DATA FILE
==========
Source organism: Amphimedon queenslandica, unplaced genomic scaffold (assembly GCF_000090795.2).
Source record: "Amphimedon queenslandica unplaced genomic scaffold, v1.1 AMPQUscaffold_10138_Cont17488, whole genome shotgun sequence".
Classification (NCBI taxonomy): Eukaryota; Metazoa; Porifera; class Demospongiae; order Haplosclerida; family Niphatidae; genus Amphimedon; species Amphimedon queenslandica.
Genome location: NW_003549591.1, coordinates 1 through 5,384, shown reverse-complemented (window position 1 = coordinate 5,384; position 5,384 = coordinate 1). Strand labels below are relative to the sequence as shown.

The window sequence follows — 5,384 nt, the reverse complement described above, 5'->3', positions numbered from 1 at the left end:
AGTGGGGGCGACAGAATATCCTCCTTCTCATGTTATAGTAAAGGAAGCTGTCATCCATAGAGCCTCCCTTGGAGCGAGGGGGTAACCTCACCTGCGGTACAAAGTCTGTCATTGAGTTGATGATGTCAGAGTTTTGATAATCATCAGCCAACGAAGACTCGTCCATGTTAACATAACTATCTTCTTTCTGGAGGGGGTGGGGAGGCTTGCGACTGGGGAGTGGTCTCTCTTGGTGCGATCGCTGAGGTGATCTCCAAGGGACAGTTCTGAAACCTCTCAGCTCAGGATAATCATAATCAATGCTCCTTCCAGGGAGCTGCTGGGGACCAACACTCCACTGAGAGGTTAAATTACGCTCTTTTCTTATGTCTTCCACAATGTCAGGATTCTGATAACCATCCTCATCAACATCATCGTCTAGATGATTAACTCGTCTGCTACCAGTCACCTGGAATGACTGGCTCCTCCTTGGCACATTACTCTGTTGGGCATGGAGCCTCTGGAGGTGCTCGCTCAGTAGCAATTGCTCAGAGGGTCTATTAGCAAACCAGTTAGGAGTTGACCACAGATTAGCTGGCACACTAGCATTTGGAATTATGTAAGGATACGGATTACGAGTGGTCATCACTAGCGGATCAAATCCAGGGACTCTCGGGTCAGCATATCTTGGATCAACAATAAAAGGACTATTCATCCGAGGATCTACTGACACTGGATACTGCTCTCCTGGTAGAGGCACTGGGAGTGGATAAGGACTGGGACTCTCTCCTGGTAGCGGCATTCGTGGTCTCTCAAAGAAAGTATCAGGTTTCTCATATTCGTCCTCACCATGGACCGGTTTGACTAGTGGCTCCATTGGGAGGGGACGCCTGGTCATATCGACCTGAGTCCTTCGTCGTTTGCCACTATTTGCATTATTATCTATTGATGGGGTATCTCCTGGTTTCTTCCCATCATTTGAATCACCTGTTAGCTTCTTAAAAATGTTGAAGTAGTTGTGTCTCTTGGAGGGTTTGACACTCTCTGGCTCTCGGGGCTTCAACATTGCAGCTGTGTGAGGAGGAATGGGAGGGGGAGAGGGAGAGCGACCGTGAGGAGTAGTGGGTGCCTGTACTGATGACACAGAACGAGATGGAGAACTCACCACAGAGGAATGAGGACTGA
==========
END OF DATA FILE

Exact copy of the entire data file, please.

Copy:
Source organism: Amphimedon queenslandica, unplaced genomic scaffold (assembly GCF_000090795.2).
Source record: "Amphimedon queenslandica unplaced genomic scaffold, v1.1 AMPQUscaffold_10138_Cont17488, whole genome shotgun sequence".
Classification (NCBI taxonomy): Eukaryota; Metazoa; Porifera; class Demospongiae; order Haplosclerida; family Niphatidae; genus Amphimedon; species Amphimedon queenslandica.
Genome location: NW_003549591.1, coordinates 1 through 5,384, shown reverse-complemented (window position 1 = coordinate 5,384; position 5,384 = coordinate 1). Strand labels below are relative to the sequence as shown.

The window sequence follows — 5,384 nt, the reverse complement described above, 5'->3', positions numbered from 1 at the left end:
AGTGGGGGCGACAGAATATCCTCCTTCTCATGTTATAGTAAAGGAAGCTGTCATCCATAGAGCCTCCCTTGGAGCGAGGGGGTAACCTCACCTGCGGTACAAAGTCTGTCATTGAGTTGATGATGTCAGAGTTTTGATAATCATCAGCCAACGAAGACTCGTCCATGTTAACATAACTATCTTCTTTCTGGAGGGGGTGGGGAGGCTTGCGACTGGGGAGTGGTCTCTCTTGGTGCGATCGCTGAGGTGATCTCCAAGGGACAGTTCTGAAACCTCTCAGCTCAGGATAATCATAATCAATGCTCCTTCCAGGGAGCTGCTGGGGACCAACACTCCACTGAGAGGTTAAATTACGCTCTTTTCTTATGTCTTCCACAATGTCAGGATTCTGATAACCATCCTCATCAACATCATCGTCTAGATGATTAACTCGTCTGCTACCAGTCACCTGGAATGACTGGCTCCTCCTTGGCACATTACTCTGTTGGGCATGGAGCCTCTGGAGGTGCTCGCTCAGTAGCAATTGCTCAGAGGGTCTATTAGCAAACCAGTTAGGAGTTGACCACAGATTAGCTGGCACACTAGCATTTGGAATTATGTAAGGATACGGATTACGAGTGGTCATCACTAGCGGATCAAATCCAGGGACTCTCGGGTCAGCATATCTTGGATCAACAATAAAAGGACTATTCATCCGAGGATCTACTGACACTGGATACTGCTCTCCTGGTAGAGGCACTGGGAGTGGATAAGGACTGGGACTCTCTCCTGGTAGCGGCATTCGTGGTCTCTCAAAGAAAGTATCAGGTTTCTCATATTCGTCCTCACCATGGACCGGTTTGACTAGTGGCTCCATTGGGAGGGGACGCCTGGTCATATCGACCTGAGTCCTTCGTCGTTTGCCACTATTTGCATTATTATCTATTGATGGGGTATCTCCTGGTTTCTTCCCATCATTTGAATCACCTGTTAGCTTCTTAAAAATGTTGAAGTAGTTGTGTCTCTTGGAGGGTTTGACACTCTCTGGCTCTCGGGGCTTCAACATTGCAGCTGTGTGAGGAGGAATGGGAGGGGGAGAGGGAGAGCGACCGTGAGGAGTAGTGGGTGCCTGTACTGATGACACAGAACGAGATGGAGAACTCACCACAGAGGAATGAGGACTGA